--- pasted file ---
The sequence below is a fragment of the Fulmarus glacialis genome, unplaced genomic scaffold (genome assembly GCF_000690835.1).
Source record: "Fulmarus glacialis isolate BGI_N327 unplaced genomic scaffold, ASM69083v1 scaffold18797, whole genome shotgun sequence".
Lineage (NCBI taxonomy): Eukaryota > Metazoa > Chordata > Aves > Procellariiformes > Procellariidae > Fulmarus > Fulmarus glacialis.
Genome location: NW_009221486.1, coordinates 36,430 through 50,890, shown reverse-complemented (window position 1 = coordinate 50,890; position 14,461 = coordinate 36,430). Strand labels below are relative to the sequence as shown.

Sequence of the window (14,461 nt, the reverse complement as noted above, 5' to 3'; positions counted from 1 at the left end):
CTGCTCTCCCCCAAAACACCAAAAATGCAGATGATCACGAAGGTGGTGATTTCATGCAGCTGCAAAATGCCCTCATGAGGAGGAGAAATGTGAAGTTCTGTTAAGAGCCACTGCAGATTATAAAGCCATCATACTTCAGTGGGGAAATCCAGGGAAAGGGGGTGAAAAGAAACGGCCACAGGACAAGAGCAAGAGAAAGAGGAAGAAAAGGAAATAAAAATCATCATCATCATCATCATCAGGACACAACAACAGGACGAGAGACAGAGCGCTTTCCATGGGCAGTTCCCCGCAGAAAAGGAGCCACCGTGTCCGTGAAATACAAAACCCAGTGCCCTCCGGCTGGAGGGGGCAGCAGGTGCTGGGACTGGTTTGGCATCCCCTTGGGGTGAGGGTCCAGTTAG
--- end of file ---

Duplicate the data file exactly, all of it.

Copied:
The sequence below is a fragment of the Fulmarus glacialis genome, unplaced genomic scaffold (genome assembly GCF_000690835.1).
Source record: "Fulmarus glacialis isolate BGI_N327 unplaced genomic scaffold, ASM69083v1 scaffold18797, whole genome shotgun sequence".
Lineage (NCBI taxonomy): Eukaryota > Metazoa > Chordata > Aves > Procellariiformes > Procellariidae > Fulmarus > Fulmarus glacialis.
Genome location: NW_009221486.1, coordinates 36,430 through 50,890, shown reverse-complemented (window position 1 = coordinate 50,890; position 14,461 = coordinate 36,430). Strand labels below are relative to the sequence as shown.

Sequence of the window (14,461 nt, the reverse complement as noted above, 5' to 3'; positions counted from 1 at the left end):
CTGCTCTCCCCCAAAACACCAAAAATGCAGATGATCACGAAGGTGGTGATTTCATGCAGCTGCAAAATGCCCTCATGAGGAGGAGAAATGTGAAGTTCTGTTAAGAGCCACTGCAGATTATAAAGCCATCATACTTCAGTGGGGAAATCCAGGGAAAGGGGGTGAAAAGAAACGGCCACAGGACAAGAGCAAGAGAAAGAGGAAGAAAAGGAAATAAAAATCATCATCATCATCATCATCAGGACACAACAACAGGACGAGAGACAGAGCGCTTTCCATGGGCAGTTCCCCGCAGAAAAGGAGCCACCGTGTCCGTGAAATACAAAACCCAGTGCCCTCCGGCTGGAGGGGGCAGCAGGTGCTGGGACTGGTTTGGCATCCCCTTGGGGTGAGGGTCCAGTTAG